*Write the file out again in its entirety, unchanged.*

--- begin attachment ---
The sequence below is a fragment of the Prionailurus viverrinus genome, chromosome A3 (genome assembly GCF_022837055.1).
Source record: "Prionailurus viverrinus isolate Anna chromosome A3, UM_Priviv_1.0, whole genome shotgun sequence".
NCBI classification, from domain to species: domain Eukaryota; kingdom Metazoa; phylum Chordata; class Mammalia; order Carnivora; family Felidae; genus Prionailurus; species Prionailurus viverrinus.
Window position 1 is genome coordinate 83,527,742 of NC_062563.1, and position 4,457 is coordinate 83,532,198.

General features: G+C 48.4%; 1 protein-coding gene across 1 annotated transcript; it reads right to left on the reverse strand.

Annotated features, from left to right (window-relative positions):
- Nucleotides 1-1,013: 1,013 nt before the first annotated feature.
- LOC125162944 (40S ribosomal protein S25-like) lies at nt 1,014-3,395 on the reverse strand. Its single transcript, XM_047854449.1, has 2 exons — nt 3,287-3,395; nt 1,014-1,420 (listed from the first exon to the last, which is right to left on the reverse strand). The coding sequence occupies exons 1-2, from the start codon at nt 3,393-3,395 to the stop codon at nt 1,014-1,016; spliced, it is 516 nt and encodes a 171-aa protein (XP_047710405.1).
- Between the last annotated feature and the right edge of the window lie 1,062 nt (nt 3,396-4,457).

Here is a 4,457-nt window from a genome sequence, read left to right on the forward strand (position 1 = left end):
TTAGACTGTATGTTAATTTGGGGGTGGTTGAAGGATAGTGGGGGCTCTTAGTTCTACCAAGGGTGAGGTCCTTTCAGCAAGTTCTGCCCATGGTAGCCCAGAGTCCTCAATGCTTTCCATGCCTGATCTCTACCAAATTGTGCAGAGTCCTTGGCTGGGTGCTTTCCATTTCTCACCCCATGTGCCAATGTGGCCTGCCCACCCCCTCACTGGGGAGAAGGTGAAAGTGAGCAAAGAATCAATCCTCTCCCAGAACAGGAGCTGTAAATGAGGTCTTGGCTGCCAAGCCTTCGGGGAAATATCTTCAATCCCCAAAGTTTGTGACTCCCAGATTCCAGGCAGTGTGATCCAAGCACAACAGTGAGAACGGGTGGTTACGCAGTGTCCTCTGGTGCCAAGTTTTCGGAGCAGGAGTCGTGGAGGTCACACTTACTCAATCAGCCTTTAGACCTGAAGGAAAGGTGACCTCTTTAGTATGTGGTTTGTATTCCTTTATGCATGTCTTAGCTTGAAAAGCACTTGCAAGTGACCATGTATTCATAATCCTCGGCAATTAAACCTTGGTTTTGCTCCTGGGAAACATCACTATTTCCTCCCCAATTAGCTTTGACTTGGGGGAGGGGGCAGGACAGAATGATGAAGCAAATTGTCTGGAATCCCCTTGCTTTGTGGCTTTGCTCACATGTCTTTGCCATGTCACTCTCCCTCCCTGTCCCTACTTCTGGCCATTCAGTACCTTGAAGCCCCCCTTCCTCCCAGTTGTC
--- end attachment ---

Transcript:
The sequence below is a fragment of the Prionailurus viverrinus genome, chromosome A3 (genome assembly GCF_022837055.1).
Source record: "Prionailurus viverrinus isolate Anna chromosome A3, UM_Priviv_1.0, whole genome shotgun sequence".
NCBI classification, from domain to species: domain Eukaryota; kingdom Metazoa; phylum Chordata; class Mammalia; order Carnivora; family Felidae; genus Prionailurus; species Prionailurus viverrinus.
Window position 1 is genome coordinate 83,527,742 of NC_062563.1, and position 4,457 is coordinate 83,532,198.

General features: G+C 48.4%; 1 protein-coding gene across 1 annotated transcript; it reads right to left on the reverse strand.

Annotated features, from left to right (window-relative positions):
- Nucleotides 1-1,013: 1,013 nt before the first annotated feature.
- LOC125162944 (40S ribosomal protein S25-like) lies at nt 1,014-3,395 on the reverse strand. Its single transcript, XM_047854449.1, has 2 exons — nt 3,287-3,395; nt 1,014-1,420 (listed from the first exon to the last, which is right to left on the reverse strand). The coding sequence occupies exons 1-2, from the start codon at nt 3,393-3,395 to the stop codon at nt 1,014-1,016; spliced, it is 516 nt and encodes a 171-aa protein (XP_047710405.1).
- Between the last annotated feature and the right edge of the window lie 1,062 nt (nt 3,396-4,457).

Here is a 4,457-nt window from a genome sequence, read left to right on the forward strand (position 1 = left end):
TTAGACTGTATGTTAATTTGGGGGTGGTTGAAGGATAGTGGGGGCTCTTAGTTCTACCAAGGGTGAGGTCCTTTCAGCAAGTTCTGCCCATGGTAGCCCAGAGTCCTCAATGCTTTCCATGCCTGATCTCTACCAAATTGTGCAGAGTCCTTGGCTGGGTGCTTTCCATTTCTCACCCCATGTGCCAATGTGGCCTGCCCACCCCCTCACTGGGGAGAAGGTGAAAGTGAGCAAAGAATCAATCCTCTCCCAGAACAGGAGCTGTAAATGAGGTCTTGGCTGCCAAGCCTTCGGGGAAATATCTTCAATCCCCAAAGTTTGTGACTCCCAGATTCCAGGCAGTGTGATCCAAGCACAACAGTGAGAACGGGTGGTTACGCAGTGTCCTCTGGTGCCAAGTTTTCGGAGCAGGAGTCGTGGAGGTCACACTTACTCAATCAGCCTTTAGACCTGAAGGAAAGGTGACCTCTTTAGTATGTGGTTTGTATTCCTTTATGCATGTCTTAGCTTGAAAAGCACTTGCAAGTGACCATGTATTCATAATCCTCGGCAATTAAACCTTGGTTTTGCTCCTGGGAAACATCACTATTTCCTCCCCAATTAGCTTTGACTTGGGGGAGGGGGCAGGACAGAATGATGAAGCAAATTGTCTGGAATCCCCTTGCTTTGTGGCTTTGCTCACATGTCTTTGCCATGTCACTCTCCCTCCCTGTCCCTACTTCTGGCCATTCAGTACCTTGAAGCCCCCCTTCCTCCCAGTTGTC